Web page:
Do you want to change your life? Are you unhappy with the way things are going and wondering how you can steer your boat on a different course? Do you want a different life but don’t know where to start?
For most of my lifetime, I would float limply in the current, letting it take me wherever it wished. I let things happen to me. I watched as my life flashed before my eyes. I went from crisis to crisis with a bucket of water, putting out the fires consuming everything around me.
I allowed my illness to take over, and my mind to have free reign. The result was disastrous. I call my thirties the lost years for a reason. I had no goals, no plans, and no hope for the future.
Now, in my fiftieth year, I’m not one of those people who believe mental illness should control how a person lives.
Wow. Really Jason? Did you just make a blanket statement like that?
What I should say is I no longer feel I will ever let my illness control my life, no matter how bad it is. I shouldn’t try to speak for others — that’s wrong. There was a time when my illness was so bad, and my willpower weak, it was all I could do to survive. Others may be in the same place, and I have no right to judge.
I still have bad episodes all the time. Sometimes they last for weeks, and the voices and noise in my head are so loud that all I can do is lie in bed with a blanket wrapped around my head and cry.
Do I stay prone with no hope of ever leaving? No.
I’m firm with myself. Many tell me to be kind and gentle to myself all the time. But that doesn’t work in my situation. Unless I’m tough as nails and push myself, my mind takes over everything and does what it wants.
I’m not negative. I don’t bully my mind into doing what I want it to do. I’m firm, as a parent to a child.
My mind is like a rebellious teenager. I know I need to give it space and freedom to be creative and find its way, but I also need to make sure it knows that I’m in control, and I won’t allow it to act out or throw tantrums.
I need my brain to be free to think without bounds so I can write every day. I like that I come up with twenty weird ideas every time I sit to relax, but the moment things turn negative, I start to put pressure. I can feel when the normal traffic in my brain starts to turn ugly and when my mood starts to turn dark. When it happens, I do something about it before it gets too chaotic.
Does it always work? No. But most of the time, I can turn a bad situation into something I can live with happily.
I missed out on a lot in my life, both because of my illness and my willingness to let it control my situation. When I was younger, I thought big things were in store for me. I thought I’d be a great author. I dreamed of traveling the world. I knew I’d go places in life — not because I was lucky or born with a silver spoon, but because I was smart and could make things happen.
When my mental illness got worse, instead of fighting back, I gave up control and waited for things to happen. I listened to the doctors when they told me that people in my situation didn’t try to do too much or make anything of their life. I shouldn’t try too hard because I would just disappoint myself. I should accept what I have and be happy I’m alive. There was always the hope that a new medication would come out, or they would find the cocktail that would allow me to feel some normalcy.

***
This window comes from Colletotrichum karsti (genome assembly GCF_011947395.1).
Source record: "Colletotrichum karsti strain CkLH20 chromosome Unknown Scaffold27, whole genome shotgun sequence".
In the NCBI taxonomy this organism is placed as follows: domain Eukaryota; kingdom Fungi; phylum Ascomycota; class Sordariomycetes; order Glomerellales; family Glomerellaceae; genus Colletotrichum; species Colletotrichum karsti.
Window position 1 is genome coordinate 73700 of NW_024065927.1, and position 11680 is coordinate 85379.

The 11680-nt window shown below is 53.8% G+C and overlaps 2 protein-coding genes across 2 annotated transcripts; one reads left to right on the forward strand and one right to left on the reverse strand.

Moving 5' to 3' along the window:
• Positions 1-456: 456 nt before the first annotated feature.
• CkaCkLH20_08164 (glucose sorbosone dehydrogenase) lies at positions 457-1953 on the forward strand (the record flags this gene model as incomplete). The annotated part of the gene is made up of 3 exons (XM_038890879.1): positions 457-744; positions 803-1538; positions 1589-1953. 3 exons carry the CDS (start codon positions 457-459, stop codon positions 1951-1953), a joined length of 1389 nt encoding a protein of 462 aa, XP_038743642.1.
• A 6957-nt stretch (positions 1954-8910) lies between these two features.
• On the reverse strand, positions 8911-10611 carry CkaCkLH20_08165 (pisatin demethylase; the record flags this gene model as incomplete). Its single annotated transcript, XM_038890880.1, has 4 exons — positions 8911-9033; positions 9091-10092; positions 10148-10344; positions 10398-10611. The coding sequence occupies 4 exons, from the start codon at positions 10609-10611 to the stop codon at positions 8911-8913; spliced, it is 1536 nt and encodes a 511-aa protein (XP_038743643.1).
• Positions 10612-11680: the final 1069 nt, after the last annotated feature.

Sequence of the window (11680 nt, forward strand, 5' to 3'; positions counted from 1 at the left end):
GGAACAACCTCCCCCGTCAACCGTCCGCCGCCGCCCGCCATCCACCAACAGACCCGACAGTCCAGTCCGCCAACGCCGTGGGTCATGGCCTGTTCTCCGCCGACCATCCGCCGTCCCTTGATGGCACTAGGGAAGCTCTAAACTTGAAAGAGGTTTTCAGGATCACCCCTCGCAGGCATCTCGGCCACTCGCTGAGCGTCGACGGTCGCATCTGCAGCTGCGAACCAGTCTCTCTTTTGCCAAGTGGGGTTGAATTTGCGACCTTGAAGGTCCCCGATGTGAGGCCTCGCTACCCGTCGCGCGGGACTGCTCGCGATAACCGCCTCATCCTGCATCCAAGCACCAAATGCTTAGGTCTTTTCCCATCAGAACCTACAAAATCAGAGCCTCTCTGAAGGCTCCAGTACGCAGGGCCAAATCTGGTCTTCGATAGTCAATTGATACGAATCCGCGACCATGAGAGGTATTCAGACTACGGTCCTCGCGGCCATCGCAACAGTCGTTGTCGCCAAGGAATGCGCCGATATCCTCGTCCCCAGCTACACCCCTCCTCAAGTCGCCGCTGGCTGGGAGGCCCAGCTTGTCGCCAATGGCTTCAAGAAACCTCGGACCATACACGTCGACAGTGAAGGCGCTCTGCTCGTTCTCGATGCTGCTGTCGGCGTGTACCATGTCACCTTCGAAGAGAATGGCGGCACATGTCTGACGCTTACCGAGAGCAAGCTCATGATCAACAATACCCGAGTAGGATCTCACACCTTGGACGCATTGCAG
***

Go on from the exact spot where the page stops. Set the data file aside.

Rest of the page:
I remember being depressed because I didn’t want normal or average — I wanted to be remarkable! But I forgot my dreams and focused on surviving each day — taking the scraps thrown from the big table and wishing someone would drop something juicy on the floor.
In my forties, I had enough! It was most likely around the time of my last suicide attempt in 2014. That was a time of big changes for me. Coming that close to death does something to the way you think. For me, I started thinking more about other people and how my actions affect them. I started acting instead of reacting.
I started taking control of every part of my life. A whole new way of living had opened up for me.
Those dreams of being a great writer? I’m working on it.
Travel? The family is making plans to be more nomadic. We’ve been in one place for some time now and realize it’s not what we want. My wife and I both want to see new places and experience new things. We want our daughter and son to get the education only travel can give them. We don’t know how we’re going to do it financially yet, but if we keep moving toward the goal of being location-independent, we will get there.
I’m almost 51 now, but I’m excited by how I see the next twenty years. Now is not the time to slow down. While I have my health, it’s time to take what I want!
Instead of regretting what my life could have been, it’s time to make it what it could be!
Anyone can do what I’ve done with my life. If you want it bad enough, it’s an easy thing to do. Mind you, the work to change is not easy, but deciding to change is.
Like anything worthwhile, you have to draw a line on the ground with your foot. Decide today that you want to change and do it! You don’t need any fancy self-help programs or checklists. Decide to change and write down a few goals to get you there.
It’s as simple as that.
It’s your boat — you make the rules. Take it from me — if you want to change, the first thing you have to do is take control.
Now that I’ve taken control over my life and I’m steering the boat, it’s time to take to the open ocean and make something happen!
See you out there!
This essay originally appeared on JasonJamesWeiland.com.
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Jason Weiland is a writer, blogger, vlogger, and mental health advocate living a dream life in places he only dreamed of as a kid. He talks about difficult issues but has never lost his sense of humor or willingness to understand others and help when he can.
He would love to connect with you on social media.